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A Year in Review: 5 inspiring takeaways from 2020

What kept us fighting for fairness and equality on all things pleasure, sexual health and gender and gave us reason to hope.

By Aurelie | 27 December 2020
Women dancing in circle

So much can and has been said about 2020, and so much more will be written about it once we get the necessary perspective. Of all the mind-boggling events and small victories, here are a few that caught our attention, drove us to keep fighting for fairness and equality on all things pleasure, sexual health and gender, and gave us reason to hope that things are indeed changing.

1 – Vibrators are a health essential.

Of all that we have experienced and learnt in lockdown, here is one of the most interesting facts: pleasure toys have become an essential commodity. As social distancing and isolation shaped the new normal, more and more of us reached for our vibrators and online sales saw an unprecedented boom. According to sex historian Hallie Lieberman, stressful times fuel sexual exploration. “Customers want sex toys in a recession.” And while this is true of any global crisis, and was previously witnessed during the great 2008 turmoil, never has it been more relevant than in 2020.

2 – No more period poverty?

Scotland made headlines for the kind of progressive-thinking policy we had been longing for and are hoping to see adopted throughout the rest of the world. How? By voting the Period Products Bill, unanimously approved by the Scottish Parliament in November. That means local authorities now have a duty to provide free tampons and sanitary pads to anyone who might need them. Period poverty is a global issue, increased by the so-called “tampon tax” imposed on menstrual hygiene products by local governments. With period poverty comes period shame, a social stigma attached to the very act of purchasing hygiene products. Here is hoping many more will follow in Scotland’s lead and shift perceptions on menstruation.

3 – Towards more inclusive feminism.

Rarely have privilege and discrimination been as exposed as they were as a consequence of the Black Lives Matter movement. Allyship exposed white-centrism across a number of areas, including feminism itself. In “White supremacy in heels”, scholars Dreama Gail Moon and Michelle A. Holling argues that “feminism has traditionally centered (white) women’s experience, yet when sex and gender are combined with race, feminism tends to lose its progressive edge.” And yet voices speaking against this bias gained momentum as part of our increased collective awareness, with authors such as Mikki Kendall and Lola Olufemi, who respectively penned Hood Feminism and Feminism Interrupted, paving the way for a more inclusive intersectional feminism.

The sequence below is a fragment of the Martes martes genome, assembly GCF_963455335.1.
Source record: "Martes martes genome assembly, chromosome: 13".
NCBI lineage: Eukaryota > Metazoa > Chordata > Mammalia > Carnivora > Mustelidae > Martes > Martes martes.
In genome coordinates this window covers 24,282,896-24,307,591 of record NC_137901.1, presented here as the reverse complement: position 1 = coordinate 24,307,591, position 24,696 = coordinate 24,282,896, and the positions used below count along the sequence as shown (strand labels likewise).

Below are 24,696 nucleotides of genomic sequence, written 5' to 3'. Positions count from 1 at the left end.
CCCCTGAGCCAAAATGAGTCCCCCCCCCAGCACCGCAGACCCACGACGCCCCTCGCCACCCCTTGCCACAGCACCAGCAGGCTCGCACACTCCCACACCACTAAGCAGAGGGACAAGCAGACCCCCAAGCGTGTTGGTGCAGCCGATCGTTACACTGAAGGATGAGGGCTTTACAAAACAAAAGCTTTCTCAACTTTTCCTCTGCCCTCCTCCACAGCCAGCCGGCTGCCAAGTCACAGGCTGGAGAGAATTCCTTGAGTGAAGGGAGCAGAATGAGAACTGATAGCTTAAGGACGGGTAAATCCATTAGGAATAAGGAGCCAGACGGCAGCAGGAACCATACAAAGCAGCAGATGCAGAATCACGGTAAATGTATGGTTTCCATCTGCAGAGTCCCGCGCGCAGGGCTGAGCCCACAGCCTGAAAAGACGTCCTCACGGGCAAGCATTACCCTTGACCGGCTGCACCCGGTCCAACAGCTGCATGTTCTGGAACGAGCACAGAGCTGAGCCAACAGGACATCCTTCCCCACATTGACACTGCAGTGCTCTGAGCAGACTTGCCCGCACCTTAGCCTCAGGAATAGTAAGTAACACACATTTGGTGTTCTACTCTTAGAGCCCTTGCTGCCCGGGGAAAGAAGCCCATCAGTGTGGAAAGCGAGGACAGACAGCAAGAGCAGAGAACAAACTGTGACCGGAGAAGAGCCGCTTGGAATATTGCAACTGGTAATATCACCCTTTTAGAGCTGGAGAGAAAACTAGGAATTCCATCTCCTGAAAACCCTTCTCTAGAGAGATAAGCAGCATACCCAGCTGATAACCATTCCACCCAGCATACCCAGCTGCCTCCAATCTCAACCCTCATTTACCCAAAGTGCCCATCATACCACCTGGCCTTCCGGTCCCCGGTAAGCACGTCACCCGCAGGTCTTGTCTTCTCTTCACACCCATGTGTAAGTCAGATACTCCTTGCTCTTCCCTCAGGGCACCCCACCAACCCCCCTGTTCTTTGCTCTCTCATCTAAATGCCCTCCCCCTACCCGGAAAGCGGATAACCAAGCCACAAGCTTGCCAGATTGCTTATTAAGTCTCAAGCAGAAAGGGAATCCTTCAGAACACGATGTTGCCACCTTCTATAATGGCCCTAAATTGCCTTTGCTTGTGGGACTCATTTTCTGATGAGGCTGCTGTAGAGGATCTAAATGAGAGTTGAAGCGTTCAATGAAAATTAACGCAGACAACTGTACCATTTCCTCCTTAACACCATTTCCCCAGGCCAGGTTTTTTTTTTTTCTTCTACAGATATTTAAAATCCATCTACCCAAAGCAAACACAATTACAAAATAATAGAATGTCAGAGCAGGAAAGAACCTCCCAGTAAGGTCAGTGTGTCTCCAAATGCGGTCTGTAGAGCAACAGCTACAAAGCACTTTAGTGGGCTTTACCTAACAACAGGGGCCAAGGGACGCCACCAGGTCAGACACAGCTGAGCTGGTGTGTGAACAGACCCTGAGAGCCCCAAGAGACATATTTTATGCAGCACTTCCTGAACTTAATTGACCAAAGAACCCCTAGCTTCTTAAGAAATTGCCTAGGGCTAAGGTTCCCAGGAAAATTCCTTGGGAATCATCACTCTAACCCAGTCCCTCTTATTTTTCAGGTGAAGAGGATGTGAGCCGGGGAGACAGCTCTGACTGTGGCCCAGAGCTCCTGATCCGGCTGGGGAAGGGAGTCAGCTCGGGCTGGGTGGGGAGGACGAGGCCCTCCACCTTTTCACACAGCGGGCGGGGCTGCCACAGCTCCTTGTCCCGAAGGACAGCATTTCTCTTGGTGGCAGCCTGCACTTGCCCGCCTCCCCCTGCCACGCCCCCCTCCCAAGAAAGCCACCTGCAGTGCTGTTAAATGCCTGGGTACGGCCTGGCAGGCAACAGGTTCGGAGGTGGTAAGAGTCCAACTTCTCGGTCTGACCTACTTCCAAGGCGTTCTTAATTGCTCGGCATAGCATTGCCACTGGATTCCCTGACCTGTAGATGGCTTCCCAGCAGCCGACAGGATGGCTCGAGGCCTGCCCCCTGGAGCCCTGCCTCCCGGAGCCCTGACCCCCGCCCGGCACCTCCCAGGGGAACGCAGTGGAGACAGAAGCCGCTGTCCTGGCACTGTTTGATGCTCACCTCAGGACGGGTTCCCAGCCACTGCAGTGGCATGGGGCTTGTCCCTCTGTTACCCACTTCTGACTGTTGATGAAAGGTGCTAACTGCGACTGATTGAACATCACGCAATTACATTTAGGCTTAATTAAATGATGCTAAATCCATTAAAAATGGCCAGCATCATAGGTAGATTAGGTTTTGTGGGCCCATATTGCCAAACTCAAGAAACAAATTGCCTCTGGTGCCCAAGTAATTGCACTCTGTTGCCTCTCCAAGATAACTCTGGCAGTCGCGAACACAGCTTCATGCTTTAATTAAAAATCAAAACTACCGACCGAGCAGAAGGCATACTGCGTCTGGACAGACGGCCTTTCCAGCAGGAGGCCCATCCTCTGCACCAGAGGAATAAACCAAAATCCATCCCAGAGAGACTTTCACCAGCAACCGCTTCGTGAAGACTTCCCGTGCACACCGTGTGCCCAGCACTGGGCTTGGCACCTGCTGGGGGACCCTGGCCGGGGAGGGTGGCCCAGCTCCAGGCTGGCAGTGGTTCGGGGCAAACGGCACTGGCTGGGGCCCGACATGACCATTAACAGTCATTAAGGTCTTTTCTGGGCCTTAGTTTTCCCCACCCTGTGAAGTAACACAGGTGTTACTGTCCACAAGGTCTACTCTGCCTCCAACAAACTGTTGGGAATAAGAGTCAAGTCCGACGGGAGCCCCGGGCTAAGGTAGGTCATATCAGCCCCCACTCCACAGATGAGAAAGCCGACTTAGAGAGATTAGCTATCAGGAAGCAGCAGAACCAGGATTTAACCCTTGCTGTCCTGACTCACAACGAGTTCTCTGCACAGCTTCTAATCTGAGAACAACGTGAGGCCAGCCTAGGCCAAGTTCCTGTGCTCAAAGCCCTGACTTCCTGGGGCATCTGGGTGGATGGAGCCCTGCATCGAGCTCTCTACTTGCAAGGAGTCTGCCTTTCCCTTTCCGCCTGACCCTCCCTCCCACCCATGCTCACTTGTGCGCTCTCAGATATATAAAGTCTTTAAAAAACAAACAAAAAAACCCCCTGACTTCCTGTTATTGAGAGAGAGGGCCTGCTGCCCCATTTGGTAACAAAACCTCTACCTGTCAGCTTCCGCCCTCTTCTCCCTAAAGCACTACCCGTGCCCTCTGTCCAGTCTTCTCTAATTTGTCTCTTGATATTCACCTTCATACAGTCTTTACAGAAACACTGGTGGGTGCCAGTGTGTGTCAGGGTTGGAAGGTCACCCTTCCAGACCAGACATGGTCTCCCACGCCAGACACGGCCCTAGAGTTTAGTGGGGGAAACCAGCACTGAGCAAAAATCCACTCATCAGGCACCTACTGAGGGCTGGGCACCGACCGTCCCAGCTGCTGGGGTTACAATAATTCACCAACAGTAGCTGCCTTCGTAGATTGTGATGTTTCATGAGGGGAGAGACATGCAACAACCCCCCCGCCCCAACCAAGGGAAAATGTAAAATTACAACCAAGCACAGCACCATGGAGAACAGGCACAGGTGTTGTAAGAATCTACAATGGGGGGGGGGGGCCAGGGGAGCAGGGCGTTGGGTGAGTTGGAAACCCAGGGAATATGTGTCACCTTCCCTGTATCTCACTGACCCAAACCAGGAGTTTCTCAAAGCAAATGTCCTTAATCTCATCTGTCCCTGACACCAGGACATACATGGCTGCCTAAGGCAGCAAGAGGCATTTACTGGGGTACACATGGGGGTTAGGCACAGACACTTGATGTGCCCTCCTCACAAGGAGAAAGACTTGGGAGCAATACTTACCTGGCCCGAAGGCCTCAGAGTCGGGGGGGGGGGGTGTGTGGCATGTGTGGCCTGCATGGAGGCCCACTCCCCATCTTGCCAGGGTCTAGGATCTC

4 – Porn becomes more accountable.

Consent has been a major battle fought by contemporary feminists in the post #MeToo world. Earlier this December, New York Times exposé from Nicholas Kristof shone the light on the damage done by Pornhub and similar platforms to women, often underage, involved in nonconsensual videos. The piece instantly resonated around the world, with partners such as Visa and Mastercard now reconsidering their agreement with Pornhub’s parent company MindGeek. As a direct consequence, Pornhub announced measures to keep harmful content off the site, restricting uploads to content partners and verified members, while also blocking downloads and increasing moderation.

5 – A significant milestone for LGBTQIA+ rights.

Transgender rights in the US suffered a number of setbacks under the Trump administration. And while the outcome of the presidential election has given the entire world reasons to hope for a better future, the Supreme Court’s ruling that a civil rights law protects gay and transgender employees from workplace discrimination back in June sent a strong signal against every decision that vowed to eliminate transgender rights over the course of the past four years, based on a narrow understanding of sex as biologically determined at birth. By sending a clear signal, the Supreme Court seems to have planted a seed of change, one that will no doubt grow under a new fairer administration.
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